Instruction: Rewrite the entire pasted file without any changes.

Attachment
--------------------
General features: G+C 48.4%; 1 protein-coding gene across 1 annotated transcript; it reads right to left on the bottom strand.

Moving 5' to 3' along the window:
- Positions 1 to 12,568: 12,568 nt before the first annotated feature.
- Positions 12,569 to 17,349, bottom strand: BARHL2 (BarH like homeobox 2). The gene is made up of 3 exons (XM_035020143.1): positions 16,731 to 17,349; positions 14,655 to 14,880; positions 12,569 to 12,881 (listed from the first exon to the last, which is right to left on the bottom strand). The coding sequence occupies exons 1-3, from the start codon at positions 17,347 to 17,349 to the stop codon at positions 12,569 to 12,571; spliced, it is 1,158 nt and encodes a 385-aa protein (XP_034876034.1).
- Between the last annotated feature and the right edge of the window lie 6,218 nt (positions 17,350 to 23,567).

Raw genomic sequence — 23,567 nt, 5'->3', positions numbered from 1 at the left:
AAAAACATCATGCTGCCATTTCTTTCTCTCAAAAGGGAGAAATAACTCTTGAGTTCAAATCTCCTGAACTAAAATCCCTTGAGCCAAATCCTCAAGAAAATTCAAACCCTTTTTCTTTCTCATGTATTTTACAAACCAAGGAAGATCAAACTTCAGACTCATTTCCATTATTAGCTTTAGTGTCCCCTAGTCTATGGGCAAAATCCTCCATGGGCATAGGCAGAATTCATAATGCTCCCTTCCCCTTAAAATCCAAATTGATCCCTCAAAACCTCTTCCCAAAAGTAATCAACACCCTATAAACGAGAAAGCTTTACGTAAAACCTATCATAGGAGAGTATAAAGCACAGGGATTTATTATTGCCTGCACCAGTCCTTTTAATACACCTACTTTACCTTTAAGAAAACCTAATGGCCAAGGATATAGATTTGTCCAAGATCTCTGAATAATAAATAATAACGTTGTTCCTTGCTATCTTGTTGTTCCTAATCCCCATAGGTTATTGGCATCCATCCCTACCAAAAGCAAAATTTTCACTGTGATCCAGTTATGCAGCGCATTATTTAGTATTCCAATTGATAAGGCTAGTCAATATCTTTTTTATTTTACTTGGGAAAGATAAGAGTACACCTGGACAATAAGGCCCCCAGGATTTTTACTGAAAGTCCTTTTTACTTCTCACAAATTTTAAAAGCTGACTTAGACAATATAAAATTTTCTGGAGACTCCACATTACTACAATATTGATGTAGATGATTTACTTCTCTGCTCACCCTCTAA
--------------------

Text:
General features: G+C 48.4%; 1 protein-coding gene across 1 annotated transcript; it reads right to left on the bottom strand.

Moving 5' to 3' along the window:
- Positions 1 to 12,568: 12,568 nt before the first annotated feature.
- Positions 12,569 to 17,349, bottom strand: BARHL2 (BarH like homeobox 2). The gene is made up of 3 exons (XM_035020143.1): positions 16,731 to 17,349; positions 14,655 to 14,880; positions 12,569 to 12,881 (listed from the first exon to the last, which is right to left on the bottom strand). The coding sequence occupies exons 1-3, from the start codon at positions 17,347 to 17,349 to the stop codon at positions 12,569 to 12,571; spliced, it is 1,158 nt and encodes a 385-aa protein (XP_034876034.1).
- Between the last annotated feature and the right edge of the window lie 6,218 nt (positions 17,350 to 23,567).

Raw genomic sequence — 23,567 nt, 5'->3', positions numbered from 1 at the left:
AAAAACATCATGCTGCCATTTCTTTCTCTCAAAAGGGAGAAATAACTCTTGAGTTCAAATCTCCTGAACTAAAATCCCTTGAGCCAAATCCTCAAGAAAATTCAAACCCTTTTTCTTTCTCATGTATTTTACAAACCAAGGAAGATCAAACTTCAGACTCATTTCCATTATTAGCTTTAGTGTCCCCTAGTCTATGGGCAAAATCCTCCATGGGCATAGGCAGAATTCATAATGCTCCCTTCCCCTTAAAATCCAAATTGATCCCTCAAAACCTCTTCCCAAAAGTAATCAACACCCTATAAACGAGAAAGCTTTACGTAAAACCTATCATAGGAGAGTATAAAGCACAGGGATTTATTATTGCCTGCACCAGTCCTTTTAATACACCTACTTTACCTTTAAGAAAACCTAATGGCCAAGGATATAGATTTGTCCAAGATCTCTGAATAATAAATAATAACGTTGTTCCTTGCTATCTTGTTGTTCCTAATCCCCATAGGTTATTGGCATCCATCCCTACCAAAAGCAAAATTTTCACTGTGATCCAGTTATGCAGCGCATTATTTAGTATTCCAATTGATAAGGCTAGTCAATATCTTTTTTATTTTACTTGGGAAAGATAAGAGTACACCTGGACAATAAGGCCCCCAGGATTTTTACTGAAAGTCCTTTTTACTTCTCACAAATTTTAAAAGCTGACTTAGACAATATAAAATTTTCTGGAGACTCCACATTACTACAATATTGATGTAGATGATTTACTTCTCTGCTCACCCTCTAA